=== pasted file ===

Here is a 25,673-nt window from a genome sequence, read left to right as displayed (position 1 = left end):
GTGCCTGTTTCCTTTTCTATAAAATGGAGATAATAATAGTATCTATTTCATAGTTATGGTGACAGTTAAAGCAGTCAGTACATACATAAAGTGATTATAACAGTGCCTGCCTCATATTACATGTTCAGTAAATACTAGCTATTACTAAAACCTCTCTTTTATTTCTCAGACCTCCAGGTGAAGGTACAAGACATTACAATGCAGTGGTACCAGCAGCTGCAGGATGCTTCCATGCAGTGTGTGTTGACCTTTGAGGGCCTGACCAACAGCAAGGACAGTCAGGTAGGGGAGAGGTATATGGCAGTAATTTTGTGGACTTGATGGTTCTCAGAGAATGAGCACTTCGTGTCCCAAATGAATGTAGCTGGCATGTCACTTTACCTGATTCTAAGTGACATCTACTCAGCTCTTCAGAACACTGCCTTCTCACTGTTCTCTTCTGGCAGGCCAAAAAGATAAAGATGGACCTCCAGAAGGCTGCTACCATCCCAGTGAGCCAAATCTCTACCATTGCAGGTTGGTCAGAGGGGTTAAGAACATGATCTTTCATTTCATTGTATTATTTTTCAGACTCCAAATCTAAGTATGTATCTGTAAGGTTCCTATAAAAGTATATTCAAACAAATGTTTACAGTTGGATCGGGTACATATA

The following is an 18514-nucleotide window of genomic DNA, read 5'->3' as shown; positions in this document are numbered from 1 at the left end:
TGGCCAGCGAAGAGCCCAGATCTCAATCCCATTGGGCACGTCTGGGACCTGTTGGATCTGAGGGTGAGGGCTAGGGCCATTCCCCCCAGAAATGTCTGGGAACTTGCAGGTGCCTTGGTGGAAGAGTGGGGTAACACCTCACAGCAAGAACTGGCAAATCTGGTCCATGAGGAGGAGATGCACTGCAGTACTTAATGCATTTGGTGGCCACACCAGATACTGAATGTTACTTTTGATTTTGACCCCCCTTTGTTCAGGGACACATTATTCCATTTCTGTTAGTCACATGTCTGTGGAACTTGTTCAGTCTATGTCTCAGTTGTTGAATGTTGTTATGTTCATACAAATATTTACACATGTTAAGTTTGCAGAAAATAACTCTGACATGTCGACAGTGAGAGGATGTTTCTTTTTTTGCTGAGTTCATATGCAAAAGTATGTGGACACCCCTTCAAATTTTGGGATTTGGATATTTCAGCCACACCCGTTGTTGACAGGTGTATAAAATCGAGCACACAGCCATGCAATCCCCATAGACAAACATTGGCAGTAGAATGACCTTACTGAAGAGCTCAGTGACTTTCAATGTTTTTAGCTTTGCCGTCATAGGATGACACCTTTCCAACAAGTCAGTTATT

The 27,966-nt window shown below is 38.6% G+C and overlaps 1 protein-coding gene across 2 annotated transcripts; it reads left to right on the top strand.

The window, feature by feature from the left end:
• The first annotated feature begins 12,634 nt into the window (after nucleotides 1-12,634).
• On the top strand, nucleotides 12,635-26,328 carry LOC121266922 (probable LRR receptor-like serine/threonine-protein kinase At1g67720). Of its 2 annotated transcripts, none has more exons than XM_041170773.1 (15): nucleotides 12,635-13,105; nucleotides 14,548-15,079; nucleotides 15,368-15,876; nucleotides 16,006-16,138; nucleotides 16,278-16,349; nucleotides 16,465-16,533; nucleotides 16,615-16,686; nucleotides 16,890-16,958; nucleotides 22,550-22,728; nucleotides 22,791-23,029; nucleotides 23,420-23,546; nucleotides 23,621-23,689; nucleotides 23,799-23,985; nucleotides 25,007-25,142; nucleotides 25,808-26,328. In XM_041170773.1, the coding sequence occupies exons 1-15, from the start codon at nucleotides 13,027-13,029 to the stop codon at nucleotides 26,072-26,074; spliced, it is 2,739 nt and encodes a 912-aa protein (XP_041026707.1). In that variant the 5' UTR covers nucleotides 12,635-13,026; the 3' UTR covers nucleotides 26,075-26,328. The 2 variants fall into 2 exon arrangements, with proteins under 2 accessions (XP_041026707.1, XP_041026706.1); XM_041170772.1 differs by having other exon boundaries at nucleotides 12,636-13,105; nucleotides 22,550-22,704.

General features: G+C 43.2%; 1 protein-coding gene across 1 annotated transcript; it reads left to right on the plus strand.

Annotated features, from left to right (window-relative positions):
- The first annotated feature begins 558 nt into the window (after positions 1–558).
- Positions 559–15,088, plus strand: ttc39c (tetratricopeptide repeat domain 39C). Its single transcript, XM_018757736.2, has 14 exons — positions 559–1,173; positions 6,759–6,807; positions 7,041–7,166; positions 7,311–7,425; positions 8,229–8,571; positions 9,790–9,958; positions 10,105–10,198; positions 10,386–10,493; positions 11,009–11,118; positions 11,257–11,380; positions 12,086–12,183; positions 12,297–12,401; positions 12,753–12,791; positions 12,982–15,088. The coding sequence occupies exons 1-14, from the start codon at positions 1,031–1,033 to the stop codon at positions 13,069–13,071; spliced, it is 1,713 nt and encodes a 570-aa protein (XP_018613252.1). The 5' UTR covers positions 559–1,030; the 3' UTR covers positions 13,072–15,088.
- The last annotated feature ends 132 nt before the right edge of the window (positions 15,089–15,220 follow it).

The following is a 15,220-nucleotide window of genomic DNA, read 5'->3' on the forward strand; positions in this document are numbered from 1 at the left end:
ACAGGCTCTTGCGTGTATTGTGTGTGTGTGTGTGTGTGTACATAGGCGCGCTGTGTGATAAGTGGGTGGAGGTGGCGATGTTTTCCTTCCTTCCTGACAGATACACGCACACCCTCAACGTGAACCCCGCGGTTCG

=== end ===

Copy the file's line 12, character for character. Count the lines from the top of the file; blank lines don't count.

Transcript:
- Positions 559–15,088, plus strand: ttc39c (tetratricopeptide repeat domain 39C). Its single transcript, XM_018757736.2, has 14 exons — positions 559–1,173; positions 6,759–6,807; positions 7,041–7,166; positions 7,311–7,425; positions 8,229–8,571; positions 9,790–9,958; positions 10,105–10,198; positions 10,386–10,493; positions 11,009–11,118; positions 11,257–11,380; positions 12,086–12,183; positions 12,297–12,401; positions 12,753–12,791; positions 12,982–15,088. The coding sequence occupies exons 1-14, from the start codon at positions 1,031–1,033 to the stop codon at positions 13,069–13,071; spliced, it is 1,713 nt and encodes a 570-aa protein (XP_018613252.1). The 5' UTR covers positions 559–1,030; the 3' UTR covers positions 13,072–15,088.